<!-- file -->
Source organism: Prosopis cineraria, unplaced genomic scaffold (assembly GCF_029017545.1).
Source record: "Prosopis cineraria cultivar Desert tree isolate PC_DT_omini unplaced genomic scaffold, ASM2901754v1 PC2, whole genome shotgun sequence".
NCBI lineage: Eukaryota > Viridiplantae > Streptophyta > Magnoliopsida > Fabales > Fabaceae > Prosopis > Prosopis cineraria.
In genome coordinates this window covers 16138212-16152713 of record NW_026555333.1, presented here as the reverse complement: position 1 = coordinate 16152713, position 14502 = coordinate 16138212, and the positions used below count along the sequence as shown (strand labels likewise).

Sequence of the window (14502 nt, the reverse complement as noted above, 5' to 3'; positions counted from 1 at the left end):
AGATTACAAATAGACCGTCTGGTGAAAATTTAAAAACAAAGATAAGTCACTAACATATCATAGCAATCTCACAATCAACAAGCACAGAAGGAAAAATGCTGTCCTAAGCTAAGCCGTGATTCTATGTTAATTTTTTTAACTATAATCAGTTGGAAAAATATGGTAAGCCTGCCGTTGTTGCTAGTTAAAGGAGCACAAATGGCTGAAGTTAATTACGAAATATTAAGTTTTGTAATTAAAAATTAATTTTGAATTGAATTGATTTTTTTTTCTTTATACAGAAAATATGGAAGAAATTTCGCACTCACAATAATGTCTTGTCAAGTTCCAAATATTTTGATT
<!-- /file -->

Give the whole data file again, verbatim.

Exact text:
Source organism: Prosopis cineraria, unplaced genomic scaffold (assembly GCF_029017545.1).
Source record: "Prosopis cineraria cultivar Desert tree isolate PC_DT_omini unplaced genomic scaffold, ASM2901754v1 PC2, whole genome shotgun sequence".
NCBI lineage: Eukaryota > Viridiplantae > Streptophyta > Magnoliopsida > Fabales > Fabaceae > Prosopis > Prosopis cineraria.
In genome coordinates this window covers 16138212-16152713 of record NW_026555333.1, presented here as the reverse complement: position 1 = coordinate 16152713, position 14502 = coordinate 16138212, and the positions used below count along the sequence as shown (strand labels likewise).

Sequence of the window (14502 nt, the reverse complement as noted above, 5' to 3'; positions counted from 1 at the left end):
AGATTACAAATAGACCGTCTGGTGAAAATTTAAAAACAAAGATAAGTCACTAACATATCATAGCAATCTCACAATCAACAAGCACAGAAGGAAAAATGCTGTCCTAAGCTAAGCCGTGATTCTATGTTAATTTTTTTAACTATAATCAGTTGGAAAAATATGGTAAGCCTGCCGTTGTTGCTAGTTAAAGGAGCACAAATGGCTGAAGTTAATTACGAAATATTAAGTTTTGTAATTAAAAATTAATTTTGAATTGAATTGATTTTTTTTTCTTTATACAGAAAATATGGAAGAAATTTCGCACTCACAATAATGTCTTGTCAAGTTCCAAATATTTTGATT